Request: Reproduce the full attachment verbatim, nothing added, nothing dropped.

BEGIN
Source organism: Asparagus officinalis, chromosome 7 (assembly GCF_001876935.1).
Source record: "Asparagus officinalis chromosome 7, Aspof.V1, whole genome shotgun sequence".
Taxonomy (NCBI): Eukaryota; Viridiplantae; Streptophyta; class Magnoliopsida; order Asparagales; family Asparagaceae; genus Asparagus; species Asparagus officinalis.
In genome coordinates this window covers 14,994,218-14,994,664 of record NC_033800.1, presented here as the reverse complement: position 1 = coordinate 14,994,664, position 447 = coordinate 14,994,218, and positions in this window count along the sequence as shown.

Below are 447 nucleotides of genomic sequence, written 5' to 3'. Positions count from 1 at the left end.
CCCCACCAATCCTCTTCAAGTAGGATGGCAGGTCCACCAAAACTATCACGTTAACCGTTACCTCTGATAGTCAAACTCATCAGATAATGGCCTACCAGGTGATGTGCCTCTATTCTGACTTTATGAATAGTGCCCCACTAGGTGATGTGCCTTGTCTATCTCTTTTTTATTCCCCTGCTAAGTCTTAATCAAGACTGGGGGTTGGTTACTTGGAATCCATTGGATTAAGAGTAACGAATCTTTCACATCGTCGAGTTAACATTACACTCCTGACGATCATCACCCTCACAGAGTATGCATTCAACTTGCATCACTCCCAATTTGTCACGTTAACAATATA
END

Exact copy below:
Source organism: Asparagus officinalis, chromosome 7 (assembly GCF_001876935.1).
Source record: "Asparagus officinalis chromosome 7, Aspof.V1, whole genome shotgun sequence".
Taxonomy (NCBI): Eukaryota; Viridiplantae; Streptophyta; class Magnoliopsida; order Asparagales; family Asparagaceae; genus Asparagus; species Asparagus officinalis.
In genome coordinates this window covers 14,994,218-14,994,664 of record NC_033800.1, presented here as the reverse complement: position 1 = coordinate 14,994,664, position 447 = coordinate 14,994,218, and positions in this window count along the sequence as shown.

Below are 447 nucleotides of genomic sequence, written 5' to 3'. Positions count from 1 at the left end.
CCCCACCAATCCTCTTCAAGTAGGATGGCAGGTCCACCAAAACTATCACGTTAACCGTTACCTCTGATAGTCAAACTCATCAGATAATGGCCTACCAGGTGATGTGCCTCTATTCTGACTTTATGAATAGTGCCCCACTAGGTGATGTGCCTTGTCTATCTCTTTTTTATTCCCCTGCTAAGTCTTAATCAAGACTGGGGGTTGGTTACTTGGAATCCATTGGATTAAGAGTAACGAATCTTTCACATCGTCGAGTTAACATTACACTCCTGACGATCATCACCCTCACAGAGTATGCATTCAACTTGCATCACTCCCAATTTGTCACGTTAACAATATA